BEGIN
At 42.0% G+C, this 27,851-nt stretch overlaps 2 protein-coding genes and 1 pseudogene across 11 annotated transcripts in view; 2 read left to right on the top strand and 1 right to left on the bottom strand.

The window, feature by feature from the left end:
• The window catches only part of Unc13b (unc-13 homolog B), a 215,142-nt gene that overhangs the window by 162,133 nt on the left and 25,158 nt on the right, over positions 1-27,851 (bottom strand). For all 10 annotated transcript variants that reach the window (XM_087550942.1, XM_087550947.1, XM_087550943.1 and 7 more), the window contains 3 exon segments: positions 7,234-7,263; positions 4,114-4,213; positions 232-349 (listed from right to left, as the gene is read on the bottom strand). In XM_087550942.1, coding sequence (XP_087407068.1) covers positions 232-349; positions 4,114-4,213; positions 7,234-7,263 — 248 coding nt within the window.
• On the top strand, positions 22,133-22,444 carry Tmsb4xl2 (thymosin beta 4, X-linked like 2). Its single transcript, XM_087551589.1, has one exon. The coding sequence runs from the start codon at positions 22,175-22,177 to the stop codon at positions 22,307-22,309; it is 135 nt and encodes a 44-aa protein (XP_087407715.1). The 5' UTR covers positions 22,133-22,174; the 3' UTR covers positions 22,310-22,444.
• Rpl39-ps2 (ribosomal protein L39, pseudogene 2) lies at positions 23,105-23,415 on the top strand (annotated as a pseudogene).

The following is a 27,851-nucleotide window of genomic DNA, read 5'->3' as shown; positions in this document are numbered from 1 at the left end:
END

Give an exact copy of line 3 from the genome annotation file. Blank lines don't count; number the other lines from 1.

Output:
• The window catches only part of Unc13b (unc-13 homolog B), a 215,142-nt gene that overhangs the window by 162,133 nt on the left and 25,158 nt on the right, over positions 1-27,851 (bottom strand). For all 10 annotated transcript variants that reach the window (XM_087550942.1, XM_087550947.1, XM_087550943.1 and 7 more), the window contains 3 exon segments: positions 7,234-7,263; positions 4,114-4,213; positions 232-349 (listed from right to left, as the gene is read on the bottom strand). In XM_087550942.1, coding sequence (XP_087407068.1) covers positions 232-349; positions 4,114-4,213; positions 7,234-7,263 — 248 coding nt within the window.